Looking at the charts, the S&P 500 was able to pare its earlier losses and close right at support at 1204-1205. Next support should be 1190 followed by 1150. Resistance remains at 1225. Either support at 1190 or the aforementioned resistance could come into play this week, though which we way go depends on Greece and friends.
The market is clearly pricing in a Greek default, but there is little clarity on exactly when or if that will happen. For now, the reality is correlations are elevated and Europe is not only the story of the day, it is the story of EVERY day.
S&P 500 Chart
Just four Dow components were higher today. Congrats to IBM, MCD, MSFT and UTX for the feat. Days like today are not going to help the blue-chip index conquer resistance at 11,650-11,700, that much is obvious. The Dow did honor support at 11,250. In fact, the intraday low was 11,255. There are no marquee Dow earnings this week, so it will probably be Greece and the Fed moving the Dow this week. What else is new?
Take Netflix and a couple of other laggards out of the equation and the Nasdaq is looking pretty solid. Apple touched a new all-time high today over $413 before closing above $411. Amazon (AMZN) is also part of the all-time high club and the Nasdaq 100 was able to muster a positive close today. Encouraging was the Composite's close above 2600. That could turn to new support, but should that not hold as support, the Nasdaq could fall back to 2550 and then 2500. Resistance can be found at 2650.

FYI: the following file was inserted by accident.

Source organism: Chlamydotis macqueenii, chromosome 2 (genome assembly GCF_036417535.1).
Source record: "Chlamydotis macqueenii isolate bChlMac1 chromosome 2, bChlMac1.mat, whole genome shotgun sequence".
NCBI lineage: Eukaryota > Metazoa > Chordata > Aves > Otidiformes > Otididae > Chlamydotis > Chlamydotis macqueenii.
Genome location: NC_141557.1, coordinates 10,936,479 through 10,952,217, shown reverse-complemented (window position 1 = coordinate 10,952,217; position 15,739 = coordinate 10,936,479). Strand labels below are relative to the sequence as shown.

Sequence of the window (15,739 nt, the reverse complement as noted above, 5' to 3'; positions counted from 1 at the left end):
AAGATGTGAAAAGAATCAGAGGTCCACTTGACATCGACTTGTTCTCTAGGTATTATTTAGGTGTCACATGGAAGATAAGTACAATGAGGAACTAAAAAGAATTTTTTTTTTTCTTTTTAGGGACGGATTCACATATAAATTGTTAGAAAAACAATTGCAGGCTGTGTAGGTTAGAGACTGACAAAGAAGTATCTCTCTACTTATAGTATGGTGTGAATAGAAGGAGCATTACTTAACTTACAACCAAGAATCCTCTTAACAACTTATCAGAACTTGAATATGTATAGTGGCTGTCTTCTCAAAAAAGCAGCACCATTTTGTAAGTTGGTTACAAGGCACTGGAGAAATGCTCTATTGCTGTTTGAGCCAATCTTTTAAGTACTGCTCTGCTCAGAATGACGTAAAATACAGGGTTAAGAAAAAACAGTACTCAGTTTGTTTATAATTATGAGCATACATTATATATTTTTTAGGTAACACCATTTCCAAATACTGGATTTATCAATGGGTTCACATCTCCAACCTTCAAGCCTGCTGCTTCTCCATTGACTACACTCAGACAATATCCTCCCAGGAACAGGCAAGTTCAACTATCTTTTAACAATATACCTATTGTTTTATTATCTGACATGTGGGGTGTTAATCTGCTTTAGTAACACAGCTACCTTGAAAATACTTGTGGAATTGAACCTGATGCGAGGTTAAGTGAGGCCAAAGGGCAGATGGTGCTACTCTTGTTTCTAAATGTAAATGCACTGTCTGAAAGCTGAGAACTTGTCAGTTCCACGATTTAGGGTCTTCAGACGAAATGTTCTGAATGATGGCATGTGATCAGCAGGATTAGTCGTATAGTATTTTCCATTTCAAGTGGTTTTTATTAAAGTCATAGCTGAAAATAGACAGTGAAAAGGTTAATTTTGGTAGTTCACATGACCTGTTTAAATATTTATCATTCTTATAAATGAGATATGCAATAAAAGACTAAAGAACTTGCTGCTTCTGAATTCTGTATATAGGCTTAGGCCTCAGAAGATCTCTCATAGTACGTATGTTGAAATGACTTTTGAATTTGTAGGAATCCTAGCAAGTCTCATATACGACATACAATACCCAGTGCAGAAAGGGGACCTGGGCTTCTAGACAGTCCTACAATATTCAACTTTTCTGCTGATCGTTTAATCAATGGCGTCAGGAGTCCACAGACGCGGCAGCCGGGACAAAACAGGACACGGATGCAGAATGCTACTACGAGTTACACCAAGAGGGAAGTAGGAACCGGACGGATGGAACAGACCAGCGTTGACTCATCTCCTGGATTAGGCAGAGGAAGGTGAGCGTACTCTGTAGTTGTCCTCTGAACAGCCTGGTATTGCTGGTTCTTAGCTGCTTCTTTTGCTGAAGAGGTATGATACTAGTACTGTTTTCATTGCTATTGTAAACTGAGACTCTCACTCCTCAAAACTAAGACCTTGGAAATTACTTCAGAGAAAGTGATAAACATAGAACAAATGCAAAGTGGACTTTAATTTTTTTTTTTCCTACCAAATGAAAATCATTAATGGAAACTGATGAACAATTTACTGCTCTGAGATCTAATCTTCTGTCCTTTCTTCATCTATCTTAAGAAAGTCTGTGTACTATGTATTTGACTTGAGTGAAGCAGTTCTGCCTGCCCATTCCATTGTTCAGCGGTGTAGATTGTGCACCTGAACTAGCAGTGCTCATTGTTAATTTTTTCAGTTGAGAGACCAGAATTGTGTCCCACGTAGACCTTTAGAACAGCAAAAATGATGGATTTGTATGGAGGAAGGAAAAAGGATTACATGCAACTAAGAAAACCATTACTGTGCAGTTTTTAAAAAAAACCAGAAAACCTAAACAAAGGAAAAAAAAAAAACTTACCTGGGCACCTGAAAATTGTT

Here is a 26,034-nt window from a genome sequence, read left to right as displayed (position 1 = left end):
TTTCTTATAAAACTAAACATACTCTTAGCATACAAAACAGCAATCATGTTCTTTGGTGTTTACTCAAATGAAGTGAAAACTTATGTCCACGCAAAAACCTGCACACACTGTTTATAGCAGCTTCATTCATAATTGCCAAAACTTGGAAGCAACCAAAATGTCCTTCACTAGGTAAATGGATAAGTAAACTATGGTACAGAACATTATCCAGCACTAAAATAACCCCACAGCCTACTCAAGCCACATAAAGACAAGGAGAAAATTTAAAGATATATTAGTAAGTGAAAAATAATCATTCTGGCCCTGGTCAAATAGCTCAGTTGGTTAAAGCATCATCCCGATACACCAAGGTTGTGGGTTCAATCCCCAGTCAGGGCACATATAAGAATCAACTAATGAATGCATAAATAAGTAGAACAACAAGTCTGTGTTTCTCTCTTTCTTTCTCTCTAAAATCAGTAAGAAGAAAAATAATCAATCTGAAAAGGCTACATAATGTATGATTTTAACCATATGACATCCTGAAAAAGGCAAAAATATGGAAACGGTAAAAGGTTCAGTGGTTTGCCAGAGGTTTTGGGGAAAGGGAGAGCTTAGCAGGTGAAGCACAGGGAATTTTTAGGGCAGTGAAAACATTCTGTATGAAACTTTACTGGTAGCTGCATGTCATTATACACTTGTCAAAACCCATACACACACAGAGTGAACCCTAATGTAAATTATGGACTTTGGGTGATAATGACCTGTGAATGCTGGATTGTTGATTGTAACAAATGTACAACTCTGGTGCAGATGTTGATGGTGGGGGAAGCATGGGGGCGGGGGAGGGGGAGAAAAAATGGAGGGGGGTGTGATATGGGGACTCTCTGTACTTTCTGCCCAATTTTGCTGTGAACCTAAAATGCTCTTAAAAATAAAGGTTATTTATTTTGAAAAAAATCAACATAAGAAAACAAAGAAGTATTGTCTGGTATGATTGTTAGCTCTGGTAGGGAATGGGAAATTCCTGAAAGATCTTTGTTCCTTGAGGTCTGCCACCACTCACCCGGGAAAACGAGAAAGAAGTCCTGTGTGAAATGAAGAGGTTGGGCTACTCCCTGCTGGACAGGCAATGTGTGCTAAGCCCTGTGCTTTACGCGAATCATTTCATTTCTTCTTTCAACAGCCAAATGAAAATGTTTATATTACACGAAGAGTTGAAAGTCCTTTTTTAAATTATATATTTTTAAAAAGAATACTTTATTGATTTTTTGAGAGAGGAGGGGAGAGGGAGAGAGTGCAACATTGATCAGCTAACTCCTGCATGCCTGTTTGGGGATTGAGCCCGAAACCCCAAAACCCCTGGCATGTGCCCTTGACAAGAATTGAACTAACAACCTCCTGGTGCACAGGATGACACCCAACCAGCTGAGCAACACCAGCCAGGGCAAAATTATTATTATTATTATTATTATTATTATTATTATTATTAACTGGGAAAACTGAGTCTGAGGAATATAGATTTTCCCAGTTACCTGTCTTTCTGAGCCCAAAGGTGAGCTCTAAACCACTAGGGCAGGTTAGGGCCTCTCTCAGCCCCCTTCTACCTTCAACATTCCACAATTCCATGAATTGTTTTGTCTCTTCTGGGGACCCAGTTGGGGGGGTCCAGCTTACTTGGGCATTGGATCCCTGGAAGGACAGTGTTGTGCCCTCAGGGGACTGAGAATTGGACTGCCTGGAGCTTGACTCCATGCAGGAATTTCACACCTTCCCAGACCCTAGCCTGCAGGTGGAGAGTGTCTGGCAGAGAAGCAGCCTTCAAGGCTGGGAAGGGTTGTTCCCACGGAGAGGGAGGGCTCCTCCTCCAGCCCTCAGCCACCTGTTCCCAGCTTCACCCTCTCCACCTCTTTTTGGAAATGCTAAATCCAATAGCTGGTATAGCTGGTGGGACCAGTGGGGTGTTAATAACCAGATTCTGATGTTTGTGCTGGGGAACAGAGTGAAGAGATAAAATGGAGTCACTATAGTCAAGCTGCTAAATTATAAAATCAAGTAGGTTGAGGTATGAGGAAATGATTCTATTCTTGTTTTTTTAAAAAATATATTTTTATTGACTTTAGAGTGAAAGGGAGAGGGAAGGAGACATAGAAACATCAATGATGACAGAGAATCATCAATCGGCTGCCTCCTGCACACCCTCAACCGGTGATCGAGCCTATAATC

The Russell 2000 closed above support at 700 and that is the best thing that can be said after the index slid 1.7%. There really is no reason to be enthused about small caps as they continue to lag large caps. Failure to hold 700 could take the Russell 2000 back to 650. It will take a break of resistance at 725 to get fund managers off the small-cap sidelines.
Russell 2000 Chart
I wish I could find a legitimate reason to be long right now equities right now, but the combination of high correlations, Europe and weak economic data here in the U.S. has me thinking otherwise. There are some pretty lofty expectations being placed on the Federal Reserve this week and that certainly opens the door to disappointment. That is just one more factor to consider and it also means the ingredients in this week's pot are anything but delicious.